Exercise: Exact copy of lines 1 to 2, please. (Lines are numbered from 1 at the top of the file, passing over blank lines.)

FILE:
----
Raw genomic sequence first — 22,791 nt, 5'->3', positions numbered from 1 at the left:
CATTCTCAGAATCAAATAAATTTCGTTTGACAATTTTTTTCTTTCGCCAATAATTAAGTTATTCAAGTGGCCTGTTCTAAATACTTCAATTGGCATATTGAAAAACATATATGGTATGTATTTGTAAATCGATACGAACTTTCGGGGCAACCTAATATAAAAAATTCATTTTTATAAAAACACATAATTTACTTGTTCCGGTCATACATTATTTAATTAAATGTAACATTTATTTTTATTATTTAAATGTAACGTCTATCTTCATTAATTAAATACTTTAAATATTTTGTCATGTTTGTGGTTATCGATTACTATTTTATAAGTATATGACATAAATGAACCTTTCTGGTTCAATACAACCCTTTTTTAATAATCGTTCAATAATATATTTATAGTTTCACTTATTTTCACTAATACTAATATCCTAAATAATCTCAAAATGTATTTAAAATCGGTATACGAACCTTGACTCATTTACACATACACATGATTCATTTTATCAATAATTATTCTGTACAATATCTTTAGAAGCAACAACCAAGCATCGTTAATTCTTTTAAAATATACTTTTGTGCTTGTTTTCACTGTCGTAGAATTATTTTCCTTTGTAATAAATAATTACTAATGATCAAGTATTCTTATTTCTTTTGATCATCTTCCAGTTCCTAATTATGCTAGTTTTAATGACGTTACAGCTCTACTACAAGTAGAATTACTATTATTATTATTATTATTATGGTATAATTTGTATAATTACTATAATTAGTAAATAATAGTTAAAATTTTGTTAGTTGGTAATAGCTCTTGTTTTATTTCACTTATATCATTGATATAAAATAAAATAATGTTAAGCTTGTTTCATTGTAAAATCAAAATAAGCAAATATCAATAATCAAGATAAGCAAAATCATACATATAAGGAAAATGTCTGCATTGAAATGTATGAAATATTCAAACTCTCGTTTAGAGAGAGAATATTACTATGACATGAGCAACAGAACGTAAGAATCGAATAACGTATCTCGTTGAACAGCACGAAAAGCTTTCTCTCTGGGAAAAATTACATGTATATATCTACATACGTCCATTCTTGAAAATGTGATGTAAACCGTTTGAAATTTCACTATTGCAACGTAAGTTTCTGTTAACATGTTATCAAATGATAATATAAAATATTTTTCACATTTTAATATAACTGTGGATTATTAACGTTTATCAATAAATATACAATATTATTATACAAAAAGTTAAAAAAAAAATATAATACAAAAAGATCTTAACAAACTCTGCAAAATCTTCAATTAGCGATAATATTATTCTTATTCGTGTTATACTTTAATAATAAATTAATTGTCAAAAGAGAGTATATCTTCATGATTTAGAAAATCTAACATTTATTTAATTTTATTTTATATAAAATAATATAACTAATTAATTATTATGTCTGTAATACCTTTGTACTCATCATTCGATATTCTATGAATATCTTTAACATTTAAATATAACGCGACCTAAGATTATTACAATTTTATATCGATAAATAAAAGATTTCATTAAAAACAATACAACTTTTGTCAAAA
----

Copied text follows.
Raw genomic sequence first — 22,791 nt, 5'->3', positions numbered from 1 at the left:
CATTCTCAGAATCAAATAAATTTCGTTTGACAATTTTTTTCTTTCGCCAATAATTAAGTTATTCAAGTGGCCTGTTCTAAATACTTCAATTGGCATATTGAAAAACATATATGGTATGTATTTGTAAATCGATACGAACTTTCGGGGCAACCTAATATAAAAAATTCATTTTTATAAAAACACATAATTTACTTGTTCCGGTCATACATTATTTAATTAAATGTAACATTTATTTTTATTATTTAAATGTAACGTCTATCTTCATTAATTAAATACTTTAAATATTTTGTCATGTTTGTGGTTATCGATTACTATTTTATAAGTATATGACATAAATGAACCTTTCTGGTTCAATACAACCCTTTTTTAATAATCGTTCAATAATATATTTATAGTTTCACTTATTTTCACTAATACTAATATCCTAAATAATCTCAAAATGTATTTAAAATCGGTATACGAACCTTGACTCATTTACACATACACATGATTCATTTTATCAATAATTATTCTGTACAATATCTTTAGAAGCAACAACCAAGCATCGTTAATTCTTTTAAAATATACTTTTGTGCTTGTTTTCACTGTCGTAGAATTATTTTCCTTTGTAATAAATAATTACTAATGATCAAGTATTCTTATTTCTTTTGATCATCTTCCAGTTCCTAATTATGCTAGTTTTAATGACGTTACAGCTCTACTACAAGTAGAATTACTATTATTATTATTATTATTATGGTATAATTTGTATAATTACTATAATTAGTAAATAATAGTTAAAATTTTGTTAGTTGGTAATAGCTCTTGTTTTATTTCACTTATATCATTGATATAAAATAAAATAATGTTAAGCTTGTTTCATTGTAAAATCAAAATAAGCAAATATCAATAATCAAGATAAGCAAAATCATACATATAAGGAAAATGTCTGCATTGAAATGTATGAAATATTCAAACTCTCGTTTAGAGAGAGAATATTACTATGACATGAGCAACAGAACGTAAGAATCGAATAACGTATCTCGTTGAACAGCACGAAAAGCTTTCTCTCTGGGAAAAATTACATGTATATATCTACATACGTCCATTCTTGAAAATGTGATGTAAACCGTTTGAAATTTCACTATTGCAACGTAAGTTTCTGTTAACATGTTATCAAATGATAATATAAAATATTTTTCACATTTTAATATAACTGTGGATTATTAACGTTTATCAATAAATATACAATATTATTATACAAAAAGTTAAAAAAAAAATATAATACAAAAAGATCTTAACAAACTCTGCAAAATCTTCAATTAGCGATAATATTATTCTTATTCGTGTTATACTTTAATAATAAATTAATTGTCAAAAGAGAGTATATCTTCATGATTTAGAAAATCTAACATTTATTTAATTTTATTTTATATAAAATAATATAACTAATTAATTATTATGTCTGTAATACCTTTGTACTCATCATTCGATATTCTATGAATATCTTTAACATTTAAATATAACGCGACCTAAGATTATTACAATTTTATATCGATAAATAAAAGATTTCATTAAAAACAATACAACTTTTGTCAAAA